Bulletin Board Archive

Topic: A Rare Interview w/ Brother Ali pt 1

  1. Feb 14, 2006 04:42am by NRG - livin the art that is life ! www.64111clinic.com fam www.nrginmotion.com massage www.myspace.com/nrginmotion world community Location: havenhouse KCK/ 64111 Clinic 4 Life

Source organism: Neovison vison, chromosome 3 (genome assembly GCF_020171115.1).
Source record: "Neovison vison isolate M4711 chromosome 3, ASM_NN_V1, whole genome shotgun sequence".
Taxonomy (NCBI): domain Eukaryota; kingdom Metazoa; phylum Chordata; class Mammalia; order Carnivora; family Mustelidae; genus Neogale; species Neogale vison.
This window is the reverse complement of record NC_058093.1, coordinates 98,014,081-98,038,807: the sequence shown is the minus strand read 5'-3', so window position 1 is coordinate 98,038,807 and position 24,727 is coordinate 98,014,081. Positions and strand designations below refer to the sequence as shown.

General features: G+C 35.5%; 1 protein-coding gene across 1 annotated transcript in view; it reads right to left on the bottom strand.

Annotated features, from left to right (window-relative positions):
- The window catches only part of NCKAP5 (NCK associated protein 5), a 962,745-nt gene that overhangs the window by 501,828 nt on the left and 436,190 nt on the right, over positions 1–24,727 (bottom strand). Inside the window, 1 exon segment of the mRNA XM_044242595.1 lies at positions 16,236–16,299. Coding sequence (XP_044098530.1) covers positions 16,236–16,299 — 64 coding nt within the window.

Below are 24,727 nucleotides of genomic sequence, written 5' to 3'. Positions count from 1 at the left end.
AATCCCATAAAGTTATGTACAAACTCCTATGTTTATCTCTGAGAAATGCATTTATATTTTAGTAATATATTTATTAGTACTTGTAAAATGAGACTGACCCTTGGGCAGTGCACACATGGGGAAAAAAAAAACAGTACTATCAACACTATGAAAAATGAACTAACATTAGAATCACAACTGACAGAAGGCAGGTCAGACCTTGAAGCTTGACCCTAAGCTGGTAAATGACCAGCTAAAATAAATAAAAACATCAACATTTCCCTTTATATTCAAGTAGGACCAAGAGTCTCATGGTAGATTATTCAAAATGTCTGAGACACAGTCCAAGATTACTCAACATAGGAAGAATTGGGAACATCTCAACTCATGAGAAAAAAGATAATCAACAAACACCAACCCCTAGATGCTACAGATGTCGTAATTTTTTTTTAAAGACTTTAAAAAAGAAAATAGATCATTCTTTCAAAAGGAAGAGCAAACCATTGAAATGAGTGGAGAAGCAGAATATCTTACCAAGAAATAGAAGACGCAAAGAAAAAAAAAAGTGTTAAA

www.TheOG.net Hands down the deepest interview with Brother Ali that you will get! We sat down with the Brother and talked about everything from ANT (his producer) to why Ali feels Jay-Z is one of the illest in rap's history. We covered so many subjects that we had to split it into two parts. Here's the first part for you all. TheOG: So you dropped Rites of Passage, then Shadows On the Sun, and then the Champion EP, so what’s coming up next? Brother Ali: I’m actually just finishing an album right now called The Undisputed Truth. TheOG: And are you still working with ANT? Brother Ali: Yep, it’s ANT on the whole thing. Me and ANT, we are really a group, you know? Like a Guru and DJ Premier kind of thing. I just feel like he brings out the best in me, and I think I also bring out the best in him, in terms of production and ideas. ANT is really a multi-layered individual, and so the different artists he works with lets him show different sides of his personality and who he is. Working with me really brings out some of the old school hip-hop, and also there is a certain level of emotional stuff that we do together that allows him to show some different moods. The main thing that is great about him is that he’s not there to draw a bunch of attention to himself, like look at this beat I made, but more like look at what I can bring out of this person, this artist I work with, the mood that he creates that makes you want to write certain things, just make you dig a little bit deeper inside yourself. And then also, creating like a whole album that hits different highs and lows, that takes you different places in terms of the sound, the energy, the mood of the songs. And then tie it together into a package that you can sit down and listen to from beginning to end. He’s really about making you look your best, which most people who are called producers now, don’t do that, they’re not there to do that but instead to get credit for themselves. ANT has never been into that. At the end of his time, he wants you to say, “that man made amazing albums with people, and the artists he worked with did their best work with him.” TheOG: It seems like most producers nowadays aren’t producers, like you said, they are more like salesmen, selling beats. Brother Ali: They’re not even there for the song, they’re not even in the room when they make the song. With ANT,what we do, at his house he has an old-school four-track, and we sit in his house all night and we can take as much time as we want with nobody else hearing it. It’s just the two of us, and we make a song and just try different things and ideas, and if they don’t work, nobody ever hears them and we didn’t spend any money, so we can just get loose and do whatever we want. The songs that we like, we take to the studio and re-record them there. Not even the people at Rhymesayers hear the @#%$ until we think it’s worthy. Mainly the way that most producers work is that they mail you the beat, or they e-mail it, and you pay them and then they’re done. Once they get their check, they don’t give a @#%$ and they’re on to the next. It does seem like the one MC one producer thing is starting to make a comeback, but I think it will be a trend, like people will do it for a couple of years and then they’ll leave it. But, you know, Kanye and Common made that album, and I heard a rumor that NaS and DJ Premier are gonna make a whole album together. Which would be fresh, I mean I wish that would happen more often. You know, if you try to create anything, like if you’re trying to build an airplane or something, and you have one guy come in and does one wing, and then another guy does the other wing, and then another person does the cockpit, and somebody else, you know it just doesn’t make sense. People wouldn’t want to fly in that, because there was no master plan to make all of those pieces work together. But you know, most people don’t try and make albums, they try to make a hit. So instead of making a rounded album, they take thirteen or fifteen tracks and a hit, instead of making songs that do other things instead of trying to be hits. TheOG: It’s also crazy how much people are willing to spend for a hot beat. On this tip, I feel like the most remarkable thing about Shadows On the Sun was that it was consistent, all the way through. There was no filler, it was a consistently a solidly good album, and I feel like that is really rare in hip-hop these days. Brother Ali: That’s what we really try to do. And it seems like people either really like it, or they don’t even mess with it at all – there’s no in betweens. That’s what I like, that was my whole thing when I made that record. There is so much underground hip-hop, and so much of it is mediocre, at least at that time, it feels like it’s getting worse and worse. At that time there was a lot of mediocre independent, underground rap and there was so much @#%$ coming out, every Tuesday there was a whole wall full of new 12-inches at our store. And it was forgettable, it wasn’t bad, but it wasn’t great. It was good and it covered all the basics, but it was really forgettable music that was coming out for like a five year period. You couldn’t really diss it, you know… to me it would be better for @#%$ to just be terrible, so you could laugh at it or some @#%$. For me, I knew I wasn’t going to be wack, I just didn’t want to be mediocre. And I think we did it, the people that listen to us really like it a lot, and the people who don’t, we’re not even on their radar. TheOG: Yeah, that’s how it should be. So, Rhymesayers has just been blowin’ up these last few years, so many new artists dropping albums and whatnot. What do you think the future holds for the Rhymesayers? Brother Ali: I think its gonna be really great. It’s basically a label that was started as a crew, it used to be a crew called the Headshots. It was like all the best, young, up and coming MCs, DJs, b-boys, graff writers, and producers from the Twin Cities in the mid-90’s. And they basically operated as a family – one person would put out an album, they would pool all their resources and put out albums and mixtapes. They would take the money from that and buy new equipment and make some more @#%$ and put out more @#%$, and everyone would be on these tapes. They decided to turn that crew into a record label, and that’s when the name Rhymesayers came about. They took all the money from the tapes and the shows that they were doing and they put out the Beyond album, and with the money from that they put out the first Atmosphere album which was Overcast. And you know, now it’s more of a business, it’s a record label, but it still has that crew feeling for the core members. It has expanded a lot, and about six years ago they started renting this place in uptown Minneapolis, and made a record store there called Fifth Element, and kind of set-up a makeshift office in the back. The Rhymesayers store room is in the basement of that building, and then we ended up buying the building from the person we were renting it from, and renovated it, knocked all the walls, made the store bigger, built a second level on the top for offices. Now we’re building a studio there, and we are moving the studio inside there. Artists on the label are happy for the most part, and we all control our part of what we’re doing, you know, none of us are at the mercy of the label. It’s really more of a partnership than a label, every artist has the most input that they could possibly have. TheOG: So, what’s it like being a sober MC in the underground hip-hop world? Brother Ali: I mean, I don’t know it any other way, you know what I mean? TheOG: But as far as relationships with other artists, other people in the community… Brother Ali: Well, I have people that I’m cool with, and I’m cool with just about everybody. The people that I’m not cool with, I just never see them, you know, I don’t know them. But, there are a lot of people who I’m on good speaking terms with, and then there are people who have become more than just comrades. I never really tried to pretend that the people at my job, when I was working jobs, were my close friends. We were both coming to the same place everyday for the same reason, so it’s easy to feel like you’re friends, but if you had just met that person somewhere, they would be just another @#%$. So with a lot of rappers and DJ’s, it’s like yeah these people are cool, we’re all doing the same thing, we have something in common, I have no ill will towards them, I like them, when I see them it makes me happy. I like seeing them be successful, you know, because I’m a person who believes that there is enough out here for all of us to be successful, and I don’t feel like I’m in competition with any of them, with any underground rapper. I don’t see it that way at all, and mainly it’s because when they get successful they get more fans that didn’t even know about hip-hop to begin with, so that’s somebody that… you know, if Aesop Rock sells 300,000 records to new people, all those people are going to start listening to Atmosphere and eventually they’re going to listen to me. Underground hip-hop fans, they don’t support one and not the other one, they like everything that’s good and so when people sell records, all of those people’s fans are eventually gonna come @#%$ with me. So go do your thing, you know! Also, they’re out here busting their asses and grinding like me, so when they make it feels like the good guy winnin’. And some of them are really close personal friends, like I would say that I’m as close with MURS as I am with the majority of my friends. Blueprint is the same way, and, me and Slug have a kind of big brother-little brother kind of thing. That dude has done nothing but help me, ever since I met him, or ever since I went on tour with him. But whatever man, them being drunk and high, it doesn’t really affect anything between us. The only way it really does affect us, and maybe it makes me better friends with those people because I don’t hang out with them, like there’s no reason for me to go to the bar. If I go to the bar, I’m just gonna bum ‘em out, you know? So the times that I hang out with them, like at my house, or their house, or we’re eating, or working on something or whatever, it’s times when I get to see that person for who they truly are instead of what jokes they can tell when they’re drunk. That drunk socializing is just bullshit to me, you know, I don’t envy it. TheOG: It’s not something you’re jealous of. Brother Ali: There are times when I feel bad, like when I’m out with people and they are just partying, ‘cuz it’s like I know I’m not adding to your fun right now. I don’t hate on it either, I just say hey, if that’s what you like, man, go and do you. There have been a lot of times when I’ve been out at bars with Slug and just been like, man! And he’s sitting there trying to entertain me and @#%$, and I’m just like dude I’m out, I’m going to the hotel, you guys do your thing.. I would look through the whole jukebox like, is there some music that I can play that’s gonna make me have fun. TheOG: Not usually? Brother Ali: Yeah, not usually. And that dude goes to weird bars man. I can’t even find Parliament or Stevie Wonder or anything, but, I don’t like @#%$ that I don’t really know about. TheOG: So is Slug a crazed party type dude? Brother Ali: Nah, especially less and less. I don’t want to say he’s getting older, but the further he gets from 21, you know? He’s not crazy, I think a lot of people think that that dude is just crazy, but he’s not. He’ll drink a beer, might smoke some weed sometimes, it’s not all that crazy.I think a lot of people think that his life is on some Rick James @#%$. He’s a good dude, people that know him know that he cares a lot about people, he cares a lot about his affect on people. He takes care of everyone around him, so much so that I’m like damn homie! Every time I hang out with him, he gets phone calls from people trying to borrow money, from people who owe him money, people that he paid for their band to go make a demo. He’s just an amazing dude. If he has to play big-headed, arrogant, smartass, he can definitely do that. But when you really talk to him, he is just trying to be great, and you can’t convince him that he’s great. TheOG: That’s dope. So, do you have any plans to go back on tour anytime soon? Brother Ali: Umm, yeah, I’m gonna do some sort of supporting tour this spring. I have never done my own tour, there’s never been a Brother Ali tour, I’ve always supported other people, and I’m cool with that, because I’ve been developing my @#%$ and building my team. I’ve been developing my catalogue to the point where I can flow a good hour and a half show that’s gonna have different moods, the same way we make a record. Nobody wants to see you being rowdy for an hour, nobody wants to see you being soul-baring for an hour, you gotta have different pieces. So over the years we’ve built up a good show, and we’re gonna go out one more time, supporting different @#%$ and opening for people, and in the fall, we’re gonna do my tour. TheOG: The Brother Ali Tour – this is going to be after you drop your second album? Brother Ali: Yeah, I’m thinking the album will come in the summer, and then the tour will be in the fall. But that could chance, things come up sometimes, you know? You do the best things based on what the circumstances are, and the circumstances now might not be the same in the fall, but that’s my plan and that’s what I’ve been working toward. I didn’t want to step out until I was ready, and people have been telling me for the last year to do my own tour, that people would come see me, and I’ve done little headlining runs through the Midwest, and those are the hardest markets. We’ve been successful, we have had a lot of success doing that in what they call secondary markets, like Omaha, Nebraska, which is a big one for me, that’s one of my favorite places to play in the world. So we do there, we do Iowa City, you know, places like that, and then we also do the larger markets like Detroit and Chicago. So people have been telling me for a long time that I’m ready, and I thought that draw-wise, in terms of drawing a crowd of people that could make me money I was ready, but I didn’t think that my show was quite ready. I didn’t think that I was quite developed as an artist – just because you can do something doesn’t mean you should do it. But now, I think I’m ready. And once I get this new album out and get some more material… ‘cuz I have Shadows on the Sun and then the Champion EP, which is a total of like 30 songs, and when this comes out I will have a good ‘nother 20 or something like that. TheOG: Yeah I saw you a while back at the Knitting Factory with MF Doom and man, I thought your set was too short, I was ready for another hour of that. Brother Ali: That’s what that supporting thing is all about, hit hard and then step off. That was weird, ‘cuz when I did that MF Doom one I had just come off of a headlining run. I had just done one of my Midwest things, and then went straight from headlining to supporting, which are two very different things. TheOG: So how do you keep your music and your family straight, do you find that those two things conflict? Brother Ali: Yeah, they definitely do a lot. TheOG: What’s the hardest part of keeping those two things in line with each other? Brother Ali: That they both just need a lot of time, energy, and emotional investment to be right. I care about both of them, those are my two big loves, actually I would say I have three: Islam, family, and music. And Islam really works perfect with both of them, Islam is not a conflict with anything else. Islam helps try and keep things balanced, strong, and positive, and it just helps with other stuff. Whereas family really needs all your time and all your energy and all your emotional investment and all your money, and music is the same way. Music, really, to do it right, needs all your time, and it needs all your thought, and so, I go back and forth between neglecting the two. I don’t think it’s ever going to be perfect, just gotta not neglect either one to the point where you damage it, cuz if I had to choose I would rather just do music for fun and not try and sell it to people, and just have my family. Eventually that’s probably where I’ll be at. So yeah, you just try to not neglect one or the other, and you know I’m not motivated by just me with music, like me being the man or whatever – hip-hop means something to me that’s really big. It’s a really big cultural/historical thing that happened right before I was born and that I grew up with. It has everything to do with who I am and what I became as a man, as a person. And so, to me that’s big. For me to be involved in it… I don’t think anyone should be involved in it unless they truly respect it. Even if you might be considered an outsider to it, like there are people that I see where I’m like, “you are not a hip-hop person”, you know, but then I get to know them and find out that they have an amazing respect. And you can see it in the music, you can see when someone is on stage or hearing their record, or when you watch them and interact with them – you can tell who really truly cares about this legacy. Because it’s amazing, the more you study about the cultural significance of hip-hop and what it meant for the people who created it and what it means for the being who maintain it and nurture it and grow it. It’s an amazing thing. End of Part 1 Credit: G-Rice for TheOG.net Interviews: Interview with Brother Ali Part 2 of 2 Posted on Monday, February 13 @ 17:43:03 CST by Stevo TheOG: I know in the past you’ve described your music as sacred, and saying that you don’t think of it as a hustle. Brother Ali: No, it’s not, and I always kind of felt that way, but ANT is really the one who solidified that with me. Like I have friends who make great beats, and they’re different from ANT’s beats, but I’m just like man, they don’t know – it’s sacred, it means something. And making a record with ANT who is one of my best friends, there’s a lot more meaning in that record than there is if I were to just buy a beat from somebody. Not that I would never do that or something like that, but a lot of times… music fans have these ideals or like these myths that they create about artists that they like, in terms of like, “Ali would never listen to a Jay-Z record ‘cuz this is underground to the fullest! Ali would never listen to Lil’ Wayne!” And those two myths are the furthest from the truth. Jay-Z is my favorite MC in the last five years, you know? TheOG: So what do you think about this sort of “underground elitism” that you see, like “that shit’s too mainstream”, or like people saying that you would never listen to Jay-Z, what’s up with that? Brother Ali: It's bullshit man... Brother Ali: It’s bullshit man, that shit is played out. That shit played out in the late 90’s, and a lot of it has to do with… well, there’s two groups of people who do that. There’s the “true-school” people, and the new people who have just recently joined the hip-hop world. Now the “true-school” people are just mad, because hip-hop doesn’t feel like what it used to feel like. All the pieces aren’t there the way they used to be, and that’s just a reality that we are going to have to deal with. There is never going to be another Rakim the way that he was, there’s never going to be another Melle Mel, there’s never going to be another KRS-One. There’s never going to be another Ice Cube in his prime, we are going to have to take parts of what we think is great. But I don’t always see it that way, like I think that Jay-Z is just great, period! I think he’s great, that in the art of rhyming and making music and just being fly, like just rappin’, I think Jay-Z is right up there with anybody who’s ever done the shit. Truly, I would put Jay-Z right up there next to Melle Mel and KRS-One and Grandmaster Caz. To me, he’s right there with them – there are even times when I want to say he’s better than them, but that’s just cause I hear him so much. And then I hear KRS-One, and just remember KRS-One live you know, and even him live now from what I understand – I can’t really put anyone over KRS-One for me. But anyway, it’s not gonna be perfect, like Jay-Z is not like Black conscious the way we wish he would be, he’s not political the way some people want him to be. Like KRS-One. if you look at his styles, he was creating new styles with damn near every song, he was intelligent, he could make songs debating points right up there with a college debate team, like right up there with a professor. He had different ways of approaching things, he was very hip-hop, he had the voice, he had the stories, he could do every type of song imaginable – concepts, stories, topics. He used different styles of music, calypso and ska music, funk, reggae, rock, you know what I mean, way before all that shit was popular. He did everything, and not to mention he created organizations like the Stop the Violence thing, he created this thing called HEAL in the 90’s (Human Education Against Lies), he created the Temple of Hip-Hop, which is like a hip-hop preservation society. And this motherfucker live is the most amazing thing I have ever seen, to this day I have never seen nobody do it like that. I feel bad that I never saw Melle Me in his prime, but I saw KRS live two or three times, and he is just incredible, I mean nobody can fuck with him live. His talking, the way he talked to the crowds, his rhyming, his freestyling, the way he controlled shit, nobody’s fucking with him. And its never going to be like that again. TheOG: The other thing with him is had has a voice that just booms out, and like we we’re talking about, a lot of MC’s that come out don’t have that power, that delivery… Brother Ali: Commanding. To hear him, it’s like the chief is talking. The chief of the village is talking and you have to listen and follow. You know, and another thing is that he was a leader in the community, like when he talked it changed people’s lives. People that weren’t even from his neighborhood, but when he would talk… There was a lot of things in my life that I did, said, believed, when I was twelve years that I was like this is the truth, this is bigger than the Bible. And he did a lecture tour, going to universities talking about Western civilization and the history of Africa and it’s contributions to science, medicine, philosophy and religion. I was living in Michigan at the time, and he had a stop at Michigan State University, and I went, I was twelve years old. The Self Destruction book had just come out, and I bought that, and I took it there and listened to his whole thing. I took notes and was just amazed by the shit, and at the end they had a Q&A, and I told him how much I appreciated his book and asked him if he would sign it after he was done. And he was like, , yeah, come up on stage, and he brought me up there in front of all these people, asked me a few questions and signed my book and shook my hand. I was just like... He was already God, you know? After that I was on a learning spree, I was just like I have to know, I have to know everything KRS knows. That shit was big, I really felt like I was going to be somebody, some kind of leader in the revolution. And the same thing with other people that came along, Chuck D was like that, Ice Cube made that AmeriKKKa’s Most Wanted album, and then the Death Certificate album, and then they had the riots in LA, and the way he was talking about burning the white man’s world down and having a revolution, like when that shit started, the riots, me and my friends in Michigan were like, man, the revolution is starting right now, this is it. Brothers are going to burn down the country and it’s all gonna be new, we really fucking believed that shit. TheOG: What’s funny is that, if you think about sort of the evolution of West coast gangsta rap, you had Eazy E drop Eazy Duz It, and then NWA dropped Straight Outta Compton, and then Ice Cube dropped those two albums, and if you think about those first four albums, they were on some grimy gangsta shit you know? And then, after the riots happened, the next thing that dropped was The Chronic, which was definitely a sick album, but it was much more suited to getting played on MTV, it was much more smooth and pop-ish. It’s funny to think of how that happened, like you had the riots and all this angry music, and from there it started the whole white takeover of gangsta rap happened right after that. Brother Ali: I think it started even before that, and actually my fiancé just did a presentation on this subject for a class. But really, white kids really started fucking with rap in the early NWA days, like if you really look at when white kids took over rap, I think it was even before that. TheOG: You’re definitely right because, shit, it was a white guy who first got behind NWA ‘cuz nobody else wanted to touch Eazy-E and all them. But that was really when MTV went from playing just a bit of rap a day to playing a whole bunch of it, when The Chronic dropped. Brother Ali: That’s when it became official. But it had been brewing, you know? When the Efil4zaggin album came out, that was like the most press I think a rap album ever got at that point. It was like, this music will ruin your kids and make them criminals and make them try and fuck their little sister, you know? Like Marilyn Manson for rap or Ozzy Osbourne for rap. That was before the riots, and if you look at that album, it was a lot of the same shit as The Chronic, although Dre definitely smoothed it out a lot more. But I definitely feel you, where it seemed like that was the end of the revolutionary shit. Ice Cube still tried to keep it up though, he tried his damnedest to keep it moving, and there was still some more prominent KRS-One records, the Apocalypse 91 album, which was like the fall before the riots. So after that, Public Enemy didn’t have another big record after that. TheOG: It does seem like shit came to that point, like the jump-off point, but then it stalled out. Brother Ali: Yeah… you know what’s funny is that a lot of the true-school heads are a lot of people who got into hip-hop like five years ago. They want shit to sound like it sounded then, but the world isn’t like it was then, this is a different world. And you’ve got artists who try and recreate that, but it isn’t real, like when artists made that music, it was based on shit that was happening in the world at that time, and the way that those cities were at that time… so the true-school heads want to recreate that and its not going to happen, the best thing to do is just still appreciate that shit, still listen to it and write and read about it, document it, do a better job so that its not forgotten. But then you got these newcomer cats that got involved in underground hip-hop and hip-hop in general because, well, for a lot of reasons. It got more grassroots in their minds, but still, I think a lot of the new hip-hop people were racially… not racially motivated, but it has ties to race relations. I think back to when I was in high school, I lived in north Minneapolis which is a mostly Black neighborhood, and me and about 30 other kids were bused from there to a school in the suburbs, not a really affluent school but a school that was considered to be a bit better. At that time, me and my friends were the rap group at that school, and a lot of those kids were like whatever, they were not trying to fuck with hip-hop in any way, shape, or form. Some of ‘em, like you said, were fucking with Snoop, but not really, you know? Now, all of those kids who I don’t even know, but I’ll do these sold-out shows in clubs in Minneapolis, and people will be like “hey, remember me, I went to school with you!”. And I’m like, no motherfucker I don’t remember you. You know? Even with white people who aren’t racist in the sense that they are not white supremacists or skinheads, in their minds they’re like “I’m not racist”, but there still is this thing where white folks don’t feel comfortable with people who aren’t white. They’re not truly comfortable because they know there is something going on that they are not in tune with, which is why they never fucked with KRS-One, which is why they didn’t get involved with hip-hop until the gangster shit, ‘cuz then they could just be like hahaha that shit is funny and it’s crazy. TheOG: Just run jump and shoot. Brother Ali: They could identify with being bad, ‘cuz it’s always cool to be bad. But when KRS-One is teaching about the history of the Bible, motherfuckers are like yeah whatever. Or Rakim, white kids were never into Rakim, never! And damn, Rakim isn’t even threatening, he’s just cool, you know? MURS lays it out perfect on his song “And This is For…” on his 3:16 album, he lays it out beautifully. And it’s funny because all of us have been talking about that for years, and nobody just thought to say that, more or less, in a song, and just put it out there, and MURS did it and that’s why we love him so much. The reality is that there wasn’t white rap that you could listen to as a white person and be like “these people are like me”. And so, what you had was, like, you know how there’s always one white kid at every hip-hop party, those cats were rapping or whatever, and eventually they got good, and that’s where a lot of independent white rappers came from. So they started putting out shit, and then all of these kids who weren’t really into hip-hop started fucking with it ‘cuz it started to become comfortable. Because the thing is, unless you live somewhere that is really diverse, like my girl is from New York, and we talk about how in most of the country, you can be white and just have a completely white life where everybody you deal with, with very few exceptions, is white. All your teachers, all your friends, all your classmates, all the people at the restaurants you go to, the video store, the landlord, everybody is white. And you don’t have to deal with people who aren’t white if you don’t want to. That’s not true of places like New York, where you are so submersed in everybody else’s shit. But most white people just find it easier to do that, whereas other people don’t have that luxury, and so it just transforms into other things. Ever since there has been culture in America its been that way. Elvis was not fucking with the original “You Ain’t Nothin’ But a Hound Dog”, like if you listen to that original shit, that original song is the baddest, funkiest, low-down shit you’ll ever hear in your life, you know? But motherfuckers are like ahh I just prefer the Elvis one, ‘cuz it’s a white dude! And it’s the same thing with hip-hop, where white kids, and this doesn’t necessarily reflect on the artist at all, I think most of the artists started out wanting to be Rakim or EPMD or whatever, but I think that these kids are like, oh shit, this is something I can be a part of, it sounds good to me and I can relate to it. And some of it is really good, like you can’t say that Aesop Rock isn’t the shit, because he’s the shit, you know? So, that went that way, and then when Biggie and Pac died, the mainstream went another direction. After them, the mainstream went a different direction. If you think about it, there used to be a Black underground, like NWA was underground at that time, ‘cuz the shit that was popping on the radio was all positive conscious shit, and the underground shoot you in the face shit was underground, and they just switched sides with Biggie and Pac. And so, what used to be Rap City was like Jeru tha Damaja and Gangstarr and all that, but then this separation happened in the late 90’s, and I really think it was when Biggie and 2Pac died. That’s when it happened in my head, that’s when I started being mad at mainstream rap, because they put Mase out there like Mase was the new Biggie Smalls, and I was like ahh fuck that this kid sucks. And everybody was treating him like he was dope, and he’s not. So for me, that’s when I got really disillusioned with the whole thing, ‘cuz I’ve been listening to hip-hop since ’84, and nothing but hip-hop since ’84, so when that shit happened, I was like this isn’t even what I like about rap anymore. I was never mad at Biggie for doing what he did, when he had the jewels and sweaters and all that, ‘cuz he was doing his thing and I loved it. Or with Jay-Z and his thing… I would say that Jay-Z and Atmosphere got me back into hip-hop. And it’s because I realized that this is mainstream and where it can be the shit, there is shit in the mainstream that is ill, and it’s different from underground. Now there’s underground shit that I listen to and I’m like yeah this is great, and there’s mainstream shit that I listen to and I’m feeling it. TheOG: I wanted to go back for a minute to something you said about white people getting into hip-hop, and how when you were in school the white kids weren’t fucking with Rakim and KRS-One, and when they were into hip-hop it was Snoop and that gangsta shit. Now I hate to get all conspiracy theorist or whatever, but if you think back to the days of slavery on the plantation, the scariest things for the slave masters were the ideas of education, organization, and knowledge of self, because they knew who really held the power. If you think of the ratio of enslaved Africans to white people on the plantation, there was no doubt that if they could get organized, they could blow that motherfucker up. So maybe this is just me, but part of me thinks that a lot of white people are scared to hear KRS-One talking about educating yourself, gain knowledge of self… Brother Ali: You don’t even need to go back that far. I definitely feel you, that shit is real, but think about it – they killed Malcolm X, they killed Martin Luther King, they killed, locked-up, or got a lot of the Panthers hooked on drugs. In LA and Watts, the Panthers were strong, and people in that neighborhood were building up their shit, especially after their riot, the Watts riot. Its proven that the government pushed crack in that neighborhood, in those sections. But yeah, it’s very real. I get asked a lot by people why there is no consciousness in rap anymore, why is it so few and far between. I think it’s because, I mean obviously people believed in uniting and making these movements, but they just all got crushed. So now, I think that people are at the point where they think that the closest thing to being free that they can have is being rich. The closest thing I can have to freedom is being so rich that I can buy freedom and power. Which to me is why Jay-Z is revolutionary, you know? Jay-Z is as big a revolutionary to me as Chuck D. I don’t think his impact is as good, because Chuck D was saying read books and get powerful, whereas Jay-Z is doing it by example. TheOG: But Jay-Z is saying get money and get powerful, and he’s done it. Brother Ali: Yeah, but the only problem with that is that with a lot of the new rappers, they are anomalies. 50 Cent and Jay-Z are the exceptions to the rule. It’s like yeah, sell dope and work on your rhymes, and eventually you’ll be able to rhyme instead of sell dope and you’ll make money. And rhyming to make money is not realistic. Selling dope to make money is not realistic. The majority of people doing rap and selling drugs are spending so much time and energy for the little bit of money that they make, and then the career is so short. Again, back to what MURS says: get a grant, get an MBA, you know? Cause that shit is gonna go a lot further for your money and your time. I mean I’m doing okay, but I got a million friends, I got friends I think are better than me, who are not getting paid for music and who have been doing it longer. The average person that fucks with selling drugs, if you look at the amount of time that they spend out there on that corner, and working on that shit, and thinking about that shit, and then average out the amount that they make for the two years that they do it, versus the five years they’re in prison, and really look at how much you make, the shit just doesn’t work. And that’s the only criticism that I can’t fight about Jay-Z, is that he really made it look like you can sell dope and then rap and you’ll be cool. I don’t know what he’s like as a hustler but I know that nobody’s fucking with him as a rapper or as a businessman. And these little kids that I know, I can say that they’ll never be Jay-Z doing that. You can take that spirit, you can take the essence of his example which is like man I started with nothing and I worked with what I had and I made something out of it, and I never played myself and I never let people take advantage of me and I always knew my own worth. And that’s a great example, take what you have or whatever you know how to do and make a business out of that. But not fucking selling crack, especially not in damn 2006 in Minneapolis, you know what I mean? You’re not going to get killed ‘cuz motherfuckers don’t kill each other like that but you will go to jail because everybody snitches. I have friends that were doing that shit back when Jay-Z was doing it, and I know that they were really on some mafia shit with that code, they did not snitch on each other. They had morals to the shit, and now nobody has morals at all. You can’t straight up do that shit, but see, on the other hand, Chuck D and KRS-One were saying get in them books, read books, start that business, control the economics in your neighborhood, they were straight up saying… TheOG: Knowledge is power. Brother Ali: Yeah. For sure. But definitely that Jay-Z shit is revolutionary to me. TheOG: For sure. Well shit, I’m outta questions, you got any last words or shout-outs? Brother Ali: Yeah, The Undisputed Truth, like I said is coming in the summer, and then The Undisputed Truth tour, which is a big thing for me because it’s going to be my first headlining tour. I’m gonna do it the way I want to do it, the whole night is going to be the way that I want it to be, from the time you walk in to the time you leave. It’s going to be an entire evening of a presentation, and the show is going to be the whole night. I’m really saying that people should fuck with this album, because there’s a lot going into it and people will get a lot out of it. There’s gonna be no bullshit, so when you see that record, grab that shit, and when you see that we’re coming to your city, get them tickets and come out to that shit. And if we don’t come to your city, drive to the city that’s near by you, because I’m not going to waste your time or your money. If you like this shit, then you like what we’re going to do. TheOG: You heard what he said. Peace!